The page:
Ethiopia hides too many perpetrators of femicide, and many femicide cases still go uncounted and perpetrators go unpunished. 

It is no longer surprising to see the Federal Democratic Republic of Ethiopia (FDRE) government’s damaging, if not dormant, attitude towards protecting women’s rights in general and killings targeting women and girls in particular. How the Prime Minister of Ethiopia, Abiy Ahmed, brushed off the flaring issue of rape in his public statements is an example of the government’s apathy. On March 21, 2020, during a parliamentary session in which he was questioned on sexual violence in Tigray, the PM replied, "The women in Tigray? These women have only been penetrated by men, whereas our soldiers were penetrated by a knife". After such a dangerous public speech, the PM neither publicly apologized nor polished his depraved statement.

What is femicide? Simply put: femicide is the killing of a woman or girl because of her gender. The UN Economic and Social Council Vienna Declaration on Femicide (2012), recognized different forms of femicide, including the murder of women because of intimate partner violence; targeted killing of women and girls in the context of armed conflict; female infanticide and gender-based sex selection feticide; genital mutilation related deaths and many more.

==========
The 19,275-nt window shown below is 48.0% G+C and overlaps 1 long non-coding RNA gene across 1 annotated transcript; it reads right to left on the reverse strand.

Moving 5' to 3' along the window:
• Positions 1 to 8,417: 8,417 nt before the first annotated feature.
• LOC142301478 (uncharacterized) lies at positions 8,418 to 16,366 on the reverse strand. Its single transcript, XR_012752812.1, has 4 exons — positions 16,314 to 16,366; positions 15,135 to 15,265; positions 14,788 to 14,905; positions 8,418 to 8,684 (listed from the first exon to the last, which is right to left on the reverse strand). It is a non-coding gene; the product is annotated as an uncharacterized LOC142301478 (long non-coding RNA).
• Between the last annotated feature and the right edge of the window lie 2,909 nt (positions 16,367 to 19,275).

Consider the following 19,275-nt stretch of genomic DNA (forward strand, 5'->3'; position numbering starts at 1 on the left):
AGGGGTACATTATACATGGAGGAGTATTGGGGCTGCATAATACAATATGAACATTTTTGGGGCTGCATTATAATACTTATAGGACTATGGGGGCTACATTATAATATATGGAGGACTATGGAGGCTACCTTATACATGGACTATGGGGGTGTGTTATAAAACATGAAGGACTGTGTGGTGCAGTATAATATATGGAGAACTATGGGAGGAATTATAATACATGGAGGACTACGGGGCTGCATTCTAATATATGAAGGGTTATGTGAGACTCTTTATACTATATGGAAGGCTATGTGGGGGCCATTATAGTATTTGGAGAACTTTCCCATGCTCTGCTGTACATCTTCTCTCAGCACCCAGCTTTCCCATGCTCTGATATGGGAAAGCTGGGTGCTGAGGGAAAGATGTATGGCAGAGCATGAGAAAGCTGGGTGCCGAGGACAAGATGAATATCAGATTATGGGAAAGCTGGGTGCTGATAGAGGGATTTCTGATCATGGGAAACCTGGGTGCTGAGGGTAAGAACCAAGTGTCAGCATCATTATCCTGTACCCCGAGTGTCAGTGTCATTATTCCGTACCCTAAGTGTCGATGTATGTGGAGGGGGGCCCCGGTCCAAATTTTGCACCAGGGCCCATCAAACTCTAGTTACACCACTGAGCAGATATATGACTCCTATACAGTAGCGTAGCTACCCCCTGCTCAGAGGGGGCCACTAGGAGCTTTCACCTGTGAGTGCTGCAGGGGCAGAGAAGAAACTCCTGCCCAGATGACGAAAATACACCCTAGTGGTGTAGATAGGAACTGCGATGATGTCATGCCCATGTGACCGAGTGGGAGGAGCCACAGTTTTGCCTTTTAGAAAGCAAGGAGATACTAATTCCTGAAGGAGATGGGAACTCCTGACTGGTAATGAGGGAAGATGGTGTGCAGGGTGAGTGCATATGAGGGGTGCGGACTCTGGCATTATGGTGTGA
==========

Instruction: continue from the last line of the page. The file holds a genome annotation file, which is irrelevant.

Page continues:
Like all forms of GBV against women and girls, femicide is a problem that affects every country and territory across the globe. According to a report in 2021, Africa recorded the second-largest number of female intimate partner and family-related killings, with an estimated number of 17,200. Ethiopia is no different; according to the country’s Demographic and Health Survey 2016, the national prevalence of lifetime physical and/or sexual intimate partner violence was 28%. In 2021, Ethiopia ranked 113 as the most dangerous country for women, with a Women, Peace, and Security Index score of 0.668. African countries like Mauritius (64) Rwanda (66) and South Africa (66) ranked as the top three African countries with a higher index score. Nevertheless, there is no structured available data whatsoever when it comes to the homicide rate, both intimate and non-intimate partner homicide.

What Should Be Done Then? “Stop sitting and crying with us, do something with your power”